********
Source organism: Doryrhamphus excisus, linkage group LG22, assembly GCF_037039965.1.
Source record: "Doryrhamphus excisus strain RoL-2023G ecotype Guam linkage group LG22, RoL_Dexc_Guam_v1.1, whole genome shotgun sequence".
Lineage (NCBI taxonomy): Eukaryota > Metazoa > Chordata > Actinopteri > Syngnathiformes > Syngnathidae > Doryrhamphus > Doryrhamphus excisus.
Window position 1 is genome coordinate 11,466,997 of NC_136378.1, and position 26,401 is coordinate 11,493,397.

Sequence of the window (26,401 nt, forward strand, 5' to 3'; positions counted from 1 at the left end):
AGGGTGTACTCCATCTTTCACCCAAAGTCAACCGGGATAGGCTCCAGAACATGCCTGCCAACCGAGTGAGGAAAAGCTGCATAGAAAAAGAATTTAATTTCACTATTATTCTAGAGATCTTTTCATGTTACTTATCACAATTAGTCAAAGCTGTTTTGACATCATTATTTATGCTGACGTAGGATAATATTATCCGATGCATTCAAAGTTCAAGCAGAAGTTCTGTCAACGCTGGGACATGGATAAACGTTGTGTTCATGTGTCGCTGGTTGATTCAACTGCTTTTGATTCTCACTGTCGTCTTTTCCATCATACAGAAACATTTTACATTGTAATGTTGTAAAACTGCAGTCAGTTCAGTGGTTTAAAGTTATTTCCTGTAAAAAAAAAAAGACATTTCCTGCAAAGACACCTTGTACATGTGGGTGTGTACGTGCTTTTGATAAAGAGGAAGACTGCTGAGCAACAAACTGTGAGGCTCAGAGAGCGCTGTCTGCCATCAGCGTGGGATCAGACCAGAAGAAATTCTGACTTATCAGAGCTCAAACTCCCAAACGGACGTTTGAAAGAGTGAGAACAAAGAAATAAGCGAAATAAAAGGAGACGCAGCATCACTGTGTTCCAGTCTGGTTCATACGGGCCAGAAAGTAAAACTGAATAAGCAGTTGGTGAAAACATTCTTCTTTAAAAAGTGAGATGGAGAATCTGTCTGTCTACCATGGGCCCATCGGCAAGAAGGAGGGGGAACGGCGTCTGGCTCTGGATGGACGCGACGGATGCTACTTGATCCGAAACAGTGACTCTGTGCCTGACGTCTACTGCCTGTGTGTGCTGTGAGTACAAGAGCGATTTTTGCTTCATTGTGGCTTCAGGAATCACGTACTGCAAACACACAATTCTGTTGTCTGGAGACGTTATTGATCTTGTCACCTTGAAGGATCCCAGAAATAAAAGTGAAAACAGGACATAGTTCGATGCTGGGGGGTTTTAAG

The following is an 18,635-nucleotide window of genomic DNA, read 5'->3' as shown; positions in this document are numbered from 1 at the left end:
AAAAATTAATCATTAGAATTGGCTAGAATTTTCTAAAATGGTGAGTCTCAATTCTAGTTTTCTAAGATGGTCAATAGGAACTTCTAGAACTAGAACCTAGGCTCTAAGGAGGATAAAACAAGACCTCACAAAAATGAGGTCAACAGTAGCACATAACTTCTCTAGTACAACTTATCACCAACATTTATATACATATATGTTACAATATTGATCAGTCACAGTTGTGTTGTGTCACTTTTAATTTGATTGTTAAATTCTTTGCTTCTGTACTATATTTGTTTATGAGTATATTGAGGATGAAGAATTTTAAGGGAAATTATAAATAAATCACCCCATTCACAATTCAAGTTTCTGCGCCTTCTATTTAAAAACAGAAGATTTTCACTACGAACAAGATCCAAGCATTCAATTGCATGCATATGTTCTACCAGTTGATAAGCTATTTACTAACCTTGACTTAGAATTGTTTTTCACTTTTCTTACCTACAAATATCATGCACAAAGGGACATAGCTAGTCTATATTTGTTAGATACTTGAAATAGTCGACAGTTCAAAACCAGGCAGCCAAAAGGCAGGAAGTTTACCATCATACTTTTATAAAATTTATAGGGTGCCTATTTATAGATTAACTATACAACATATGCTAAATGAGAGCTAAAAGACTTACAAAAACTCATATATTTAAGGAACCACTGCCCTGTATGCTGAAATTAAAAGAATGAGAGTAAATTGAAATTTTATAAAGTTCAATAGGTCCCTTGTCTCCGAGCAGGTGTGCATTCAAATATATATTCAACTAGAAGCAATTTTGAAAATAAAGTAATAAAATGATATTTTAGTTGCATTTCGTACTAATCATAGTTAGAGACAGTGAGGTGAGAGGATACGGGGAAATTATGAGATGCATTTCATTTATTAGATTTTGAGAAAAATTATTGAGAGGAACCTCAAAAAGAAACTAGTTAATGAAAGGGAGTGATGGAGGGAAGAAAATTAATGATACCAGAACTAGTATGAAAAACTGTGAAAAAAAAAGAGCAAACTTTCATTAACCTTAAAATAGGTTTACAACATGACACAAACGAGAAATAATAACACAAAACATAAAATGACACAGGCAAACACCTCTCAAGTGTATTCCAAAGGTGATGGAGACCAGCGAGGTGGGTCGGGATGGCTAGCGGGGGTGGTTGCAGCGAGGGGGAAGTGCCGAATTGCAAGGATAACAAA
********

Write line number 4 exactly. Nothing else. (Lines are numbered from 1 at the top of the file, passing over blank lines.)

Window position 1 is genome coordinate 11,466,997 of NC_136378.1, and position 26,401 is coordinate 11,493,397.